Cash is the preeminent asset that an organization -- whether it be a business, government entity, charity or academic institution -- uses to advance its operating agenda, perform tasks and lay the groundwork for success. Corporate management sets sound procedures to monitor financial records, including cash books and general ledgers.
A cash book is a document in which corporate accountants -- and, more principally, bookkeepers and junior accountants -- record all cash transactions. These include money coming in corporate vaults from sources as varied as customers, bank savings accounts and vendors -- through rebate and discount programs, for example. Outgoing cash flows range from vendor and service provider remittances to salary and tax payments. A cash book is similar to a cash journal. In a modern economy in which technology is a staple in corporate accounting, this journal resembles more an electronic repository of liquidity transactions than a physical, classic book.
A liquidity book helps a company’s leadership determine how much money the business has at a given time, be it at the end of a day or week. With this information, senior executives can quell the misgivings that financial commentators might have about the company’s liquidity status and top leadership’s operational skills. For example, the corporation may point to its statement of cash flows to ease the concerns of lenders and ensure the public that it is effectively coping with competitive tedium. Also known as a liquidity report, a cash flow chronicles a company’s operational journey, focusing on money the business spends on operating, investing and financing activities.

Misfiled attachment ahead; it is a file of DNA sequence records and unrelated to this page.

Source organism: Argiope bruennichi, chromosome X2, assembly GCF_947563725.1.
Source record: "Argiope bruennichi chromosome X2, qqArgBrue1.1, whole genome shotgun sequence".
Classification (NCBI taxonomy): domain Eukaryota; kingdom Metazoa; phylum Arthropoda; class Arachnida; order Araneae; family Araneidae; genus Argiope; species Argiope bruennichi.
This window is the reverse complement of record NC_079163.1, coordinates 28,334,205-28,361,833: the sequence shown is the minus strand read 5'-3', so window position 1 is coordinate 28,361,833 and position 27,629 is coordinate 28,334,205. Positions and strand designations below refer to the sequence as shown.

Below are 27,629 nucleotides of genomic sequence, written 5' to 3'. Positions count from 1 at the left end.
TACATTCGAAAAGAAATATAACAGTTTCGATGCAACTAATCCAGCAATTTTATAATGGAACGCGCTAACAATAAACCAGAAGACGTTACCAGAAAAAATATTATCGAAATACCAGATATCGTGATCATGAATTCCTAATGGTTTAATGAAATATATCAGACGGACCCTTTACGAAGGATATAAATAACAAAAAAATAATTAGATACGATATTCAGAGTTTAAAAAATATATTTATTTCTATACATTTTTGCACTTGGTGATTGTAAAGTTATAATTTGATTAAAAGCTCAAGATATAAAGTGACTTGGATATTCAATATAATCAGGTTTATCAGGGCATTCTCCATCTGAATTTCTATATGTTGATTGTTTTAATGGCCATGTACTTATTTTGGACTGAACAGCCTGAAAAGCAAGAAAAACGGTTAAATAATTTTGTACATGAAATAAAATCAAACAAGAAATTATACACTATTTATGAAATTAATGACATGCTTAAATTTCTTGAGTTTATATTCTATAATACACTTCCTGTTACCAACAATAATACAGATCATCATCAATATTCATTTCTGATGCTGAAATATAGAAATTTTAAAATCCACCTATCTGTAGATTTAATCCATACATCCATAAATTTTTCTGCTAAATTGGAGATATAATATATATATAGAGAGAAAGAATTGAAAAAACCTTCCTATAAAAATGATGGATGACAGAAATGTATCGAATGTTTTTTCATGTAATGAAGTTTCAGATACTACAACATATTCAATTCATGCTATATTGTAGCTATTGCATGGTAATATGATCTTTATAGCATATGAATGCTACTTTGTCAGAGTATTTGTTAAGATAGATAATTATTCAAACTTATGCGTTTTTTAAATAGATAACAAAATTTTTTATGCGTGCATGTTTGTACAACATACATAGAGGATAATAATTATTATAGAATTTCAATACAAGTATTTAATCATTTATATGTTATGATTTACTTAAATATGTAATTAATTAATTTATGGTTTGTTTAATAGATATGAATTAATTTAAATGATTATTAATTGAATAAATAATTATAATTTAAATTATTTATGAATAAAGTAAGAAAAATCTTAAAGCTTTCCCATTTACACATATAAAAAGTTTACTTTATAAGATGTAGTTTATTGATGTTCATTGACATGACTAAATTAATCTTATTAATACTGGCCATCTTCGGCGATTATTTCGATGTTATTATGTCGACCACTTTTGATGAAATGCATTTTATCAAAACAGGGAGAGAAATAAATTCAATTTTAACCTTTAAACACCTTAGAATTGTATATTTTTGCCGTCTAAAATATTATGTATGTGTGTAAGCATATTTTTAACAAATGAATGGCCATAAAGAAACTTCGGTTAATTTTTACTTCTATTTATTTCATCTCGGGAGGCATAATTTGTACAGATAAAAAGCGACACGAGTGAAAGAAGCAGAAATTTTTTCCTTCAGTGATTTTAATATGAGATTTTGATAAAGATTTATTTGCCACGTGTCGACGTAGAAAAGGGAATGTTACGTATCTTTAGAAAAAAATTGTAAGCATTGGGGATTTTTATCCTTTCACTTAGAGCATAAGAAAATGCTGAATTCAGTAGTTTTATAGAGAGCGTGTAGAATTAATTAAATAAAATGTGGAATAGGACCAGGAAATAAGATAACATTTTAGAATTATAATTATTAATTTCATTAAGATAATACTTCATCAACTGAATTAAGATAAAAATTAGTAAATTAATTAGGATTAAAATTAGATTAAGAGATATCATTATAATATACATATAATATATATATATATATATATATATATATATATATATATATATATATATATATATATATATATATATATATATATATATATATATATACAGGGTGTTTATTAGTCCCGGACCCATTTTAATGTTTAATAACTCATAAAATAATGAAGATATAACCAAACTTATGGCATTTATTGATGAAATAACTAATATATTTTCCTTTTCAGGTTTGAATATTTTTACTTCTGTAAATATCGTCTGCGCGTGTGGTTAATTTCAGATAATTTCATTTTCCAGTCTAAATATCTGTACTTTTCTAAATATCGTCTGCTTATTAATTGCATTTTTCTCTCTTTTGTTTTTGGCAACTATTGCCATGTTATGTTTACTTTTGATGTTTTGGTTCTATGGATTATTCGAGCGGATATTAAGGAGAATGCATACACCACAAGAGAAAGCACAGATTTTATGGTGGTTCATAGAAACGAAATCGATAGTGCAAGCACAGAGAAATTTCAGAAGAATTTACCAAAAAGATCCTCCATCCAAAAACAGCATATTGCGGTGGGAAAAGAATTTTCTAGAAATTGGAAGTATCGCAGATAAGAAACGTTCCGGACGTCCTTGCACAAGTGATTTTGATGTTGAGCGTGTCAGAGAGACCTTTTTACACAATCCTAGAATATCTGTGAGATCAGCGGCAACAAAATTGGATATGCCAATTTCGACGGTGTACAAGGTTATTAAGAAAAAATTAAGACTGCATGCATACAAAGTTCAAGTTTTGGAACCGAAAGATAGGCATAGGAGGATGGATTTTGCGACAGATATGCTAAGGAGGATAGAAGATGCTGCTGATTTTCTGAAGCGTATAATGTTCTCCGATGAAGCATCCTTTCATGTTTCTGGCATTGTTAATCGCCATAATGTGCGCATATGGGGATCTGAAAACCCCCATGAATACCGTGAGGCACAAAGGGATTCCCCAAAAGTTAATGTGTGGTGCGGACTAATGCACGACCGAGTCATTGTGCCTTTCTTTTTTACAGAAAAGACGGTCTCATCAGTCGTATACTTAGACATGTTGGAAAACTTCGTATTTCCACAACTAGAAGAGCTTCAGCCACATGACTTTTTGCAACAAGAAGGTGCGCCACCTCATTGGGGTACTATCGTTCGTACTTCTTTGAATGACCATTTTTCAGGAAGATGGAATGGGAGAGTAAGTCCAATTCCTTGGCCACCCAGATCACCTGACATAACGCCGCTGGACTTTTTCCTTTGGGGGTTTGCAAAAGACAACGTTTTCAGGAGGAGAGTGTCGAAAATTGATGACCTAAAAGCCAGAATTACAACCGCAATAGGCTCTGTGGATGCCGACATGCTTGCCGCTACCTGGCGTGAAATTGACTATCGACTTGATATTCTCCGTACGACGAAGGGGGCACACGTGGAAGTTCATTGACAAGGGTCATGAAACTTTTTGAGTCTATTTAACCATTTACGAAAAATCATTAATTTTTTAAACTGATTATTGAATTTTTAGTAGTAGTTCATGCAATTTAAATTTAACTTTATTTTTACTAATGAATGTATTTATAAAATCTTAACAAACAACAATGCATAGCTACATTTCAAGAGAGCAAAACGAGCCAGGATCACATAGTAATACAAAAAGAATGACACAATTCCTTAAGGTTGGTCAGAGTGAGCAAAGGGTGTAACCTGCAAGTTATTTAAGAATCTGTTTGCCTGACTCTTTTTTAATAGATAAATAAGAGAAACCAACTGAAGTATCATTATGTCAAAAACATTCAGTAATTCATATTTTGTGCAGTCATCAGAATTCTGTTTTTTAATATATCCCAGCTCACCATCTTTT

How It Works
Cash transactions go through various processes before ending up in a liquidity report. Typically, a bookkeeper records money inflows and outflows by debiting and crediting the cash account. The accounting practice is distinct from the banking usage, and debiting cash means increasing corporate money. For example, the bookkeeper posts customer remittances by debiting the cash account and crediting the customer receivables account. Then, cash entries make it into the trial balance, a report that helps accountants verify that total credits equal total debits. The third step in the financial reporting process leads to the disclosure of cash in a corporate balance sheet, also known as a statement of financial position or statement of financial condition.
In the corporate context, department heads adopt effective cash policies, especially those relating to cash book monitoring, to foster accurate reporting and prevent asset theft. This is important because instances of fraud and cash misappropriation represent a profound betrayal of trust, and segment chiefs know that such events may have regulatory consequences down the road.
- Alamo Colleges: Cash Receipts Journal
- Johns Hopkins Institutions: Cash Receipts Journal
- Nashville State Community College; Accounting for Petty Cash and Cash Short and Over; Laurie L. Swanson
- Thomas Jefferson University: Cash Ledger
- University of Massachusetts Lowell: Cash Control: Bank Reconciliation; C. P. (Monty) Carter
Marquis Codjia is a New York-based freelance writer, investor and banker. He has authored articles since 2000, covering topics such as politics, technology and business. A certified public accountant and certified financial manager, Codjia received a Master of Business Administration from Rutgers University, majoring in investment analysis and financial management.